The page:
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Details of Grant 

EPSRC Reference: EP/M02153X/1
Title: Facial Deformable Models of Animals
Principal Investigator: TZIMIROPOULOS, Dr G
Other Investigators:
Researcher Co-Investigators:
Project Partners:
Department: School of Computer Science
Organisation: University of Nottingham
Scheme: First Grant - Revised 2009
Starts: 14 September 2015 Ends: 13 December 2016 Value (£): 98,600
EPSRC Research Topic Classifications:
Image & Vision Computing
EPSRC Industrial Sector Classifications:
No relevance to Underpinning Sectors
Related Grants:
Panel History:
Panel DatePanel NameOutcome
05 Mar 2015 EPSRC ICT Prioritisation Panel - Mar 2015 Announced
Summary on Grant Application Form
Although the automatic monitoring of animals and their behaviour is of great importance to the field of animal health and welfare, developing computational tools for this purpose has received little attention by the scientific community. Aside the emotional value that they may have to people, animals are also important to the society and the economy, and developing such tools will be a big, transformative step with direct impact on all these areas. Towards this end, F.D.M.A. will develop novel tools for detecting and tracking animal facial behaviour, and in particular, for learning and fitting facial deformable models of animals to unconstrained images/video. Although algorithms for detecting and tracking of human faces have been recently shown capable of coping to some extent with unseen variations (e.g. pose, expression, illumination, background and occlusion), there is much more variability in the face of animals that the current solutions have not yet addressed. F.D.M.A. sets out to challenge the current state-of-the-art methods in face alignment and tracking, and develop learning and fitting algorithms that can deal with very large shape and appearance variations, typically encountered in animal faces. To the best of our knowledge, this problem has never been explored in the past by the Computer Vision community. It is significantly more difficult and different than prior work on human faces, as animal faces exhibit a much larger degree of variability in shape and appearance as well as in pose and expression.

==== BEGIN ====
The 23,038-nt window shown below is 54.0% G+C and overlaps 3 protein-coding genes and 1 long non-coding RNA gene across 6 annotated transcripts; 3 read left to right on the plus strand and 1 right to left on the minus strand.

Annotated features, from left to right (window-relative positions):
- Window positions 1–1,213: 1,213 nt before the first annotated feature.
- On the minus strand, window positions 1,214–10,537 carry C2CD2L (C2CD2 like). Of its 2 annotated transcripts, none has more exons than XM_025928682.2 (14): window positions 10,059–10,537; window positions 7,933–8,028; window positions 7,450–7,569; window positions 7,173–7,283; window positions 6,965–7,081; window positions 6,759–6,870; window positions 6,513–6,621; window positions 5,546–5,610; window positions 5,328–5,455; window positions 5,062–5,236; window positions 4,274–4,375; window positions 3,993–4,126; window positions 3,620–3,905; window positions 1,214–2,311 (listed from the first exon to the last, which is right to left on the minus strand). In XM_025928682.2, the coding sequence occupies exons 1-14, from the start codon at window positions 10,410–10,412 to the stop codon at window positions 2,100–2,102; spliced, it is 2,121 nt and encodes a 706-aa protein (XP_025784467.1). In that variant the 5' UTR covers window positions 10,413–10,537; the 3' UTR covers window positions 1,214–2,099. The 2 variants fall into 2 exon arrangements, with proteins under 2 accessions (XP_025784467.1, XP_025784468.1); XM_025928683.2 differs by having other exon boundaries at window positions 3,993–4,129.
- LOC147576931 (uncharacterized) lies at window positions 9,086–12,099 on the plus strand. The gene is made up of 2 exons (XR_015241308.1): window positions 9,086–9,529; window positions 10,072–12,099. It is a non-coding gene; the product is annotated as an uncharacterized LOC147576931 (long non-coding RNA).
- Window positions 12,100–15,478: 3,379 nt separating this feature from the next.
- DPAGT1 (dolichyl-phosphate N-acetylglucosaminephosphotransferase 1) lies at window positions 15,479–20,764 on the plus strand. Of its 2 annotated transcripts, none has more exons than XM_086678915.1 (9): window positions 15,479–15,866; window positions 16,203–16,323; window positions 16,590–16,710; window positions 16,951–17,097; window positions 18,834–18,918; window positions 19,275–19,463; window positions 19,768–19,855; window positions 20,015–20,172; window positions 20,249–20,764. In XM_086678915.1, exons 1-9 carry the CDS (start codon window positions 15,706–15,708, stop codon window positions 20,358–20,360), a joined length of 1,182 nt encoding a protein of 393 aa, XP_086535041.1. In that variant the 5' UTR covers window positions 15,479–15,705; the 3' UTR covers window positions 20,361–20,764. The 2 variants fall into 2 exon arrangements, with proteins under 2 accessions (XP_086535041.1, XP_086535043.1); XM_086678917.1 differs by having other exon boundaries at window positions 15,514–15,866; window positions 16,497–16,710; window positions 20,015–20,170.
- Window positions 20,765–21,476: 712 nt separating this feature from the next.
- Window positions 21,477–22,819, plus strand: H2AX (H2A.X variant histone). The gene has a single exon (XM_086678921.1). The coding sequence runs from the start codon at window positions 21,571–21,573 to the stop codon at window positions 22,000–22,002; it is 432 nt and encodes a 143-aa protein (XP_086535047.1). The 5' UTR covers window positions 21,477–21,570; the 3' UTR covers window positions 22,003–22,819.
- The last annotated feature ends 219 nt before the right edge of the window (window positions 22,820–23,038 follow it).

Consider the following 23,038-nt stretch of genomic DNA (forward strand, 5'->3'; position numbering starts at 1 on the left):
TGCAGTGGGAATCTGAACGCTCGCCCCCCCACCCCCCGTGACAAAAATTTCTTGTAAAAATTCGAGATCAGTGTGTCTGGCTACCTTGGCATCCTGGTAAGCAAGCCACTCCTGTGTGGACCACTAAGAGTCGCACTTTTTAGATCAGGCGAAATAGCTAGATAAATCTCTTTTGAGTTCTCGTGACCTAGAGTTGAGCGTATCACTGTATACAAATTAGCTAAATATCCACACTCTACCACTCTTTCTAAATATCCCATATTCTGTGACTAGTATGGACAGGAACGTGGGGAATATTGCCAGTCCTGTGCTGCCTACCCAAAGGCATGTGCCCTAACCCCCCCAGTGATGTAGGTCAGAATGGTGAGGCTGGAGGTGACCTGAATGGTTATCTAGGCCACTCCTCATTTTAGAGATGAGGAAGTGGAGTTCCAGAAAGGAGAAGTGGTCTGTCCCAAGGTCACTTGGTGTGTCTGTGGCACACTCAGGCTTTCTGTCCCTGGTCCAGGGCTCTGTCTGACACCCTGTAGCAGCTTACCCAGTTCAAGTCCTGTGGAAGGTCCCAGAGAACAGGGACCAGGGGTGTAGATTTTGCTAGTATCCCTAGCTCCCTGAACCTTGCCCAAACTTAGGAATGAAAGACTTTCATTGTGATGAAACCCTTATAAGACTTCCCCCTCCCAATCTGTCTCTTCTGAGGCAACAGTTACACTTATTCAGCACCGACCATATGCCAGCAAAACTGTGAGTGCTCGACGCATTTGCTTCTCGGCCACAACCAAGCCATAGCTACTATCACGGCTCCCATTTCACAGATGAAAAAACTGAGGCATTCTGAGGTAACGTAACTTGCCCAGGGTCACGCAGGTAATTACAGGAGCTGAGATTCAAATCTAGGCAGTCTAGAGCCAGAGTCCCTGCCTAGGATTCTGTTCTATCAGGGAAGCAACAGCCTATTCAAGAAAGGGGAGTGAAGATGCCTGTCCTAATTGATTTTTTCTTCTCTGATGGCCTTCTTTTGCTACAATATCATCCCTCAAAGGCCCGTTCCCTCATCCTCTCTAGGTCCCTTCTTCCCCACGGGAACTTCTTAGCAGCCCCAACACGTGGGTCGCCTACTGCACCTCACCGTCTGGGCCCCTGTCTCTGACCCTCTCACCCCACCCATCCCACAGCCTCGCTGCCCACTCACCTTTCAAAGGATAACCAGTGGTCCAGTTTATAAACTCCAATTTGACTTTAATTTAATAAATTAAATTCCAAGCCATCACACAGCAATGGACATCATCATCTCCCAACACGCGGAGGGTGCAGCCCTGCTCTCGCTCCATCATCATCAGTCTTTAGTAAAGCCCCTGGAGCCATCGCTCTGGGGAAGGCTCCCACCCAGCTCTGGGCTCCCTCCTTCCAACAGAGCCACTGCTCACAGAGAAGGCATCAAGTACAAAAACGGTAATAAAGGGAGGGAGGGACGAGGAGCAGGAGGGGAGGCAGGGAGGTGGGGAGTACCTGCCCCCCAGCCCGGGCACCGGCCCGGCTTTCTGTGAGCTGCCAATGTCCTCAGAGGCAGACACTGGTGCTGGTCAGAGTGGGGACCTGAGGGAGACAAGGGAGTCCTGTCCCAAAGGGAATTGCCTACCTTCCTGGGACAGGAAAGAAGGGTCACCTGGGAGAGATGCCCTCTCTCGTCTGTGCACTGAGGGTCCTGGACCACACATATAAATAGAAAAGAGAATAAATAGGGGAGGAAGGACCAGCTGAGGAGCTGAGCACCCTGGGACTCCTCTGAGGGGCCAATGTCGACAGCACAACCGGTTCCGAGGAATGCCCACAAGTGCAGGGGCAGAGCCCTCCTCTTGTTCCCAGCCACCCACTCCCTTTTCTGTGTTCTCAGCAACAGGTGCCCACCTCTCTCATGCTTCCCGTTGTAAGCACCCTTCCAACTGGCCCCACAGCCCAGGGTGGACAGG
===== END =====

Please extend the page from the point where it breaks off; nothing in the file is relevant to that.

The tools to be developed by F.D.M.A. will enable the automatic analysis and understanding of animal facial behaviour which is of growing importance to animal health and welfare. The potential benefits of enhanced animal health and welfare are great; for animals, their owners, society, public health and the economy. Cats and dogs, the two species chosen by F.D.M.A., are the most popular companion animals, worldwide and of enormous societal and economic importance. To the best of our knowledge, there is no prior work in computer vision on detecting and tracking the facial deformable shape and motion of animals in images and videos. F.D.M.A. sets out to develop such tools that will enable automatic facial animal behaviour understanding. Aside animal health and welfare, the Computer Vision tools to be developed by F.D.M.A. can be used to facilitate research in other scientific disciplines, such as Animal Behaviour, Vision and Robotics.
Key Findings
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Potential use in non-academic contexts
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Date Materialised
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Organisation Website: http://www.nottingham.ac.uk